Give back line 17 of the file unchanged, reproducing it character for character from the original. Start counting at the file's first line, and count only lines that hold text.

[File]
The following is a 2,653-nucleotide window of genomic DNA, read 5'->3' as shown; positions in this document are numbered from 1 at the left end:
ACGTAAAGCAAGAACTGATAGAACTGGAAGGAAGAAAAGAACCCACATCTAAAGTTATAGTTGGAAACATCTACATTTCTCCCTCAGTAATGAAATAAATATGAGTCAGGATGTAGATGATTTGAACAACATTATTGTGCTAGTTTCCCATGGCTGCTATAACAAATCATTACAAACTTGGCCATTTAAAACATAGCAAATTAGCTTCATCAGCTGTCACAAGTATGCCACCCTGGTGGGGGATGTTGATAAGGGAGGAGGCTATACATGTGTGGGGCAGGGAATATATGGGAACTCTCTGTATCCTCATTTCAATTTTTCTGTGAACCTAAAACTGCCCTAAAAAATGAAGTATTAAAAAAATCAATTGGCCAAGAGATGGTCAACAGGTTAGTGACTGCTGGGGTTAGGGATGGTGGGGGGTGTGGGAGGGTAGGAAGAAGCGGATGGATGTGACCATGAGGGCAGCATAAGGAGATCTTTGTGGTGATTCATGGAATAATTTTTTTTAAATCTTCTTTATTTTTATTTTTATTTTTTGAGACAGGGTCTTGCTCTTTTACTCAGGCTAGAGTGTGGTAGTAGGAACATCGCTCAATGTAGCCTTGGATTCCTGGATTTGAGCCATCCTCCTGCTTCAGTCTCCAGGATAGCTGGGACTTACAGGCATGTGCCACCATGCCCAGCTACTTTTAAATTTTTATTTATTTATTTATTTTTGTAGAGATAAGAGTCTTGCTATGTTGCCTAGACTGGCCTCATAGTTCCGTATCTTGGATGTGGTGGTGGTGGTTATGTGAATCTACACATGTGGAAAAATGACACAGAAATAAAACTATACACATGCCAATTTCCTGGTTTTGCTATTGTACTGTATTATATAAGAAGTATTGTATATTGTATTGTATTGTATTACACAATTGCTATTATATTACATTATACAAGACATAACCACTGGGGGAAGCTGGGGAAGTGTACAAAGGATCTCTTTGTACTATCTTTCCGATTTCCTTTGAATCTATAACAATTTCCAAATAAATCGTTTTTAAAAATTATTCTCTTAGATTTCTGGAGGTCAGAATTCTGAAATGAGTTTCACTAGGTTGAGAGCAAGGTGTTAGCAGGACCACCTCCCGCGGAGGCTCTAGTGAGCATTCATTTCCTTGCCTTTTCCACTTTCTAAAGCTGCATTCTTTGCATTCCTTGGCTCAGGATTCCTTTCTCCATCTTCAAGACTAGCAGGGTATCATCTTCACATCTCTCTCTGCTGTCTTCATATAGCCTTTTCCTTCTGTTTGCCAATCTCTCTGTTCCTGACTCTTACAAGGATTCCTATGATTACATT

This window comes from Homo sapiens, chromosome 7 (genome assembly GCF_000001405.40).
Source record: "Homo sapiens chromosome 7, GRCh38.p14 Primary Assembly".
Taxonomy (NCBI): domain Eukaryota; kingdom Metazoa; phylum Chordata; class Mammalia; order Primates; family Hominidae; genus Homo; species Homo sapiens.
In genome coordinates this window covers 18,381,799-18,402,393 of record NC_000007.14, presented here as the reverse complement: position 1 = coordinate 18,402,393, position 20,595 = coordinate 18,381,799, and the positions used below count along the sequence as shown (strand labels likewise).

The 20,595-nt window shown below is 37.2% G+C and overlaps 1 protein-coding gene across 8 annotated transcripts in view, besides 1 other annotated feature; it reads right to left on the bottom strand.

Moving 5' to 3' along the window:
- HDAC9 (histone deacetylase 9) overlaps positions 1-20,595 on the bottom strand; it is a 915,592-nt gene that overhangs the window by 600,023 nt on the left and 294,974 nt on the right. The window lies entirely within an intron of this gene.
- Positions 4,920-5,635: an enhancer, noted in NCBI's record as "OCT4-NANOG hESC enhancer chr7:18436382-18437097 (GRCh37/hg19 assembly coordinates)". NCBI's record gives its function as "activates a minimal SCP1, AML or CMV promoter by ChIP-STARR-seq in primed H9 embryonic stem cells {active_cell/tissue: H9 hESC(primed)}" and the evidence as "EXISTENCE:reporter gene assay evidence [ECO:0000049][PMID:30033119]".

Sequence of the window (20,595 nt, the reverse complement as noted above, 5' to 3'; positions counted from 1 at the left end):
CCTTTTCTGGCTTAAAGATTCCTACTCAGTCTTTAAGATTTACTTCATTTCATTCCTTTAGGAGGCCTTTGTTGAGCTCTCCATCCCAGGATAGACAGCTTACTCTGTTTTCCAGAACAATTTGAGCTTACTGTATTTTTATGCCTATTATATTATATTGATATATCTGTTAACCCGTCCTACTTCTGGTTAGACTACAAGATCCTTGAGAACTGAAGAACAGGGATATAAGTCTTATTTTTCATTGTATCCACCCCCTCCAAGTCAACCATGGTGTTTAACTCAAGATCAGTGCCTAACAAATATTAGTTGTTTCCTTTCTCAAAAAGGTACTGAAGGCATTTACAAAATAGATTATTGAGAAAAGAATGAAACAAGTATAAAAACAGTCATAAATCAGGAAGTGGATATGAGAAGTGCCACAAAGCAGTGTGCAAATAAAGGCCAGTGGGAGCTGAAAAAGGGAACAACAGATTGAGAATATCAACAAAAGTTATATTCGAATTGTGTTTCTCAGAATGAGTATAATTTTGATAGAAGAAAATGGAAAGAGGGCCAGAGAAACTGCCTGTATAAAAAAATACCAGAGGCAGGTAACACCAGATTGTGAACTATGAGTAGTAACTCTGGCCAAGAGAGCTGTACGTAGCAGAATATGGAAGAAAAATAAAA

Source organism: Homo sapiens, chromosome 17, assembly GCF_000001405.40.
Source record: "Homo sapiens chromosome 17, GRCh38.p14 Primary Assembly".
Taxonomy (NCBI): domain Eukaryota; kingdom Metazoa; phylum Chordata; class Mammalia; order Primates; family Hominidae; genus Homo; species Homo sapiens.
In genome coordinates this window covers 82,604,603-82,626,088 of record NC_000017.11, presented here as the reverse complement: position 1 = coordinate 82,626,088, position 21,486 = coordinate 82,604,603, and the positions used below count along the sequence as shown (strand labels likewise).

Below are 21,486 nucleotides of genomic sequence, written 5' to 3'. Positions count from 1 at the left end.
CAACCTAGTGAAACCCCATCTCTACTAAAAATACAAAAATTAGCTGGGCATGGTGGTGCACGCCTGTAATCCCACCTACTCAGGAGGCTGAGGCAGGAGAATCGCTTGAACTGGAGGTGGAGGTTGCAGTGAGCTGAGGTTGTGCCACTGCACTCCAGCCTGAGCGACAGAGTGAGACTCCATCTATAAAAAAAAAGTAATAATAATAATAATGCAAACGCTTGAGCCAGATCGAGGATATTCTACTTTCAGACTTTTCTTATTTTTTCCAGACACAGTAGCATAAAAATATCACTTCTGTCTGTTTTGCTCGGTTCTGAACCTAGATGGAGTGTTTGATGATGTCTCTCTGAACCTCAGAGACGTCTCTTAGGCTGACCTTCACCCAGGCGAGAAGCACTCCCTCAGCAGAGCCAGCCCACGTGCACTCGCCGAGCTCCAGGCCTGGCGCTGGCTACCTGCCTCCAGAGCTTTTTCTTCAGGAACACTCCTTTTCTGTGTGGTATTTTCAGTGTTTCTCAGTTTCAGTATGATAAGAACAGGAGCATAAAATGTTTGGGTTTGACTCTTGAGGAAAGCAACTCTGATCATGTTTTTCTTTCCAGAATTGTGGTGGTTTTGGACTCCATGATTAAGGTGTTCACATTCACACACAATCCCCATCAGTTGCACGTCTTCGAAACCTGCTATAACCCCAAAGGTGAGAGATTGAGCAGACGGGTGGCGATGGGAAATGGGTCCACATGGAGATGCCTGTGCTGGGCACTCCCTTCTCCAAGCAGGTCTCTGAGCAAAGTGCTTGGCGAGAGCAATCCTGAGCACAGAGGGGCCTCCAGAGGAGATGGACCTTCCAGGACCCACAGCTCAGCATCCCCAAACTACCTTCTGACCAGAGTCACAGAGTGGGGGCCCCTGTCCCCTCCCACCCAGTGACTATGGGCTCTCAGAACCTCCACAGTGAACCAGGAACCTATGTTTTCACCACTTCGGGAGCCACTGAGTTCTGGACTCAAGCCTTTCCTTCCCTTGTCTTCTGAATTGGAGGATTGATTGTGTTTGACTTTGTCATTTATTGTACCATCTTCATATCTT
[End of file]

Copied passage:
Below are 21,486 nucleotides of genomic sequence, written 5' to 3'. Positions count from 1 at the left end.